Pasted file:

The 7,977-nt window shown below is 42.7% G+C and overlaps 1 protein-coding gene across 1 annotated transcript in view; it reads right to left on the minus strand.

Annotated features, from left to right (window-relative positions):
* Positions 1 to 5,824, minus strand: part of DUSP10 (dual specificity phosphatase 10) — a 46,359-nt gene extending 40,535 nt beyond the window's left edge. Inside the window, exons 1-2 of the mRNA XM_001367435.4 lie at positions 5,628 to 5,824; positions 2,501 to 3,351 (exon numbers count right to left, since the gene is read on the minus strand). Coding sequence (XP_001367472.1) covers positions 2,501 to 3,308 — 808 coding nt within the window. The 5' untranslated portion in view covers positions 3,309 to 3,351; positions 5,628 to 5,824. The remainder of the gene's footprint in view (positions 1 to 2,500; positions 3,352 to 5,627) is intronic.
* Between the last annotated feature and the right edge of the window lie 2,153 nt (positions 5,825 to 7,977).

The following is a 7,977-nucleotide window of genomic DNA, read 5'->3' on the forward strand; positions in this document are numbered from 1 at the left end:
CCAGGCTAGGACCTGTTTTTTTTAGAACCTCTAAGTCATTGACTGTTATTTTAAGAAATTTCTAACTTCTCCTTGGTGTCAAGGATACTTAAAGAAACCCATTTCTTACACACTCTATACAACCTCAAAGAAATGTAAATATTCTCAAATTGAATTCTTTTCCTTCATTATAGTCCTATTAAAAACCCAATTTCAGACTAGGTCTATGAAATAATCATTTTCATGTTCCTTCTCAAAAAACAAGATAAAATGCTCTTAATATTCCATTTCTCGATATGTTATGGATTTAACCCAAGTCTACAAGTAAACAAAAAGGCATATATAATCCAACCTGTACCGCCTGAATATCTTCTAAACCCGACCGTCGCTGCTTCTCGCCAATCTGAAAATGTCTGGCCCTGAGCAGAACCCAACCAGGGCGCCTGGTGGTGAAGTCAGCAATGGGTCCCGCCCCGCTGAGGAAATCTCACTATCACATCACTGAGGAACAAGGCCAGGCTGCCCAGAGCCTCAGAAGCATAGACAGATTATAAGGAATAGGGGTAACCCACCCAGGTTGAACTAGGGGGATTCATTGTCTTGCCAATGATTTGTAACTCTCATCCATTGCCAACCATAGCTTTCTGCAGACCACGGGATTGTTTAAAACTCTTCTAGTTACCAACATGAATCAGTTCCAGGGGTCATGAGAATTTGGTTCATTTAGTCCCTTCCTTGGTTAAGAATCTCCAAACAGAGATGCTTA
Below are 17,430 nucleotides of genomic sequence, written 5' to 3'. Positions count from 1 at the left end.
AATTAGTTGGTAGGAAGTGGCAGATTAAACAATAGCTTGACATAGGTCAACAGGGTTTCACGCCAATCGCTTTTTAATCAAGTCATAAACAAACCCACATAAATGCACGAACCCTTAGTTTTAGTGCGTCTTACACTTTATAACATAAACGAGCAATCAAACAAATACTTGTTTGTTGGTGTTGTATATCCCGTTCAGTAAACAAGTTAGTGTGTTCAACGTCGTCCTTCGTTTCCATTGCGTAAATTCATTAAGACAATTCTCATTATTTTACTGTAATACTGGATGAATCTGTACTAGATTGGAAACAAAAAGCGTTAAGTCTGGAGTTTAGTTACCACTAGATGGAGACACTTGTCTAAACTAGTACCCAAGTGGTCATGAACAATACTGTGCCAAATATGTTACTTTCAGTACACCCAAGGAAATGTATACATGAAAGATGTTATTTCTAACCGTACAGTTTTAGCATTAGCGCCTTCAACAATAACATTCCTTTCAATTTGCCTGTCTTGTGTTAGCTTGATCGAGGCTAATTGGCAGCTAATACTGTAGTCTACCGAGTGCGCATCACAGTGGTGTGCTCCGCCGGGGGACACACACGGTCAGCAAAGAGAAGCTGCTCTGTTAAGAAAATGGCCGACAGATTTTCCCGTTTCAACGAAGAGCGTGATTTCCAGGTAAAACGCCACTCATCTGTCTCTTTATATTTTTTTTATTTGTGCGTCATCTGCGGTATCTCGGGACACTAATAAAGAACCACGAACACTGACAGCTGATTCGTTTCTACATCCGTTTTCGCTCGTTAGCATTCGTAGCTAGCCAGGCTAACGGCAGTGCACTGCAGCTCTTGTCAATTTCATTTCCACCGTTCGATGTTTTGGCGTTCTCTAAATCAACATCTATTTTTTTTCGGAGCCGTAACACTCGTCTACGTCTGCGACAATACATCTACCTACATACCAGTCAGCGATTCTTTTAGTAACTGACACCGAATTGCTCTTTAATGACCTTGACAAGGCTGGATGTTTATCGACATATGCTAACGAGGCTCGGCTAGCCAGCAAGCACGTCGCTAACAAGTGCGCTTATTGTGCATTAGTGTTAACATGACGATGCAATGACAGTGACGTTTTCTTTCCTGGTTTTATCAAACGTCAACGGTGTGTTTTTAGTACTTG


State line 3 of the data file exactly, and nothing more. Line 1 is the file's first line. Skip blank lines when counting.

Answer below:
* Positions 1 to 5,824, minus strand: part of DUSP10 (dual specificity phosphatase 10) — a 46,359-nt gene extending 40,535 nt beyond the window's left edge. Inside the window, exons 1-2 of the mRNA XM_001367435.4 lie at positions 5,628 to 5,824; positions 2,501 to 3,351 (exon numbers count right to left, since the gene is read on the minus strand). Coding sequence (XP_001367472.1) covers positions 2,501 to 3,308 — 808 coding nt within the window. The 5' untranslated portion in view covers positions 3,309 to 3,351; positions 5,628 to 5,824. The remainder of the gene's footprint in view (positions 1 to 2,500; positions 3,352 to 5,627) is intronic.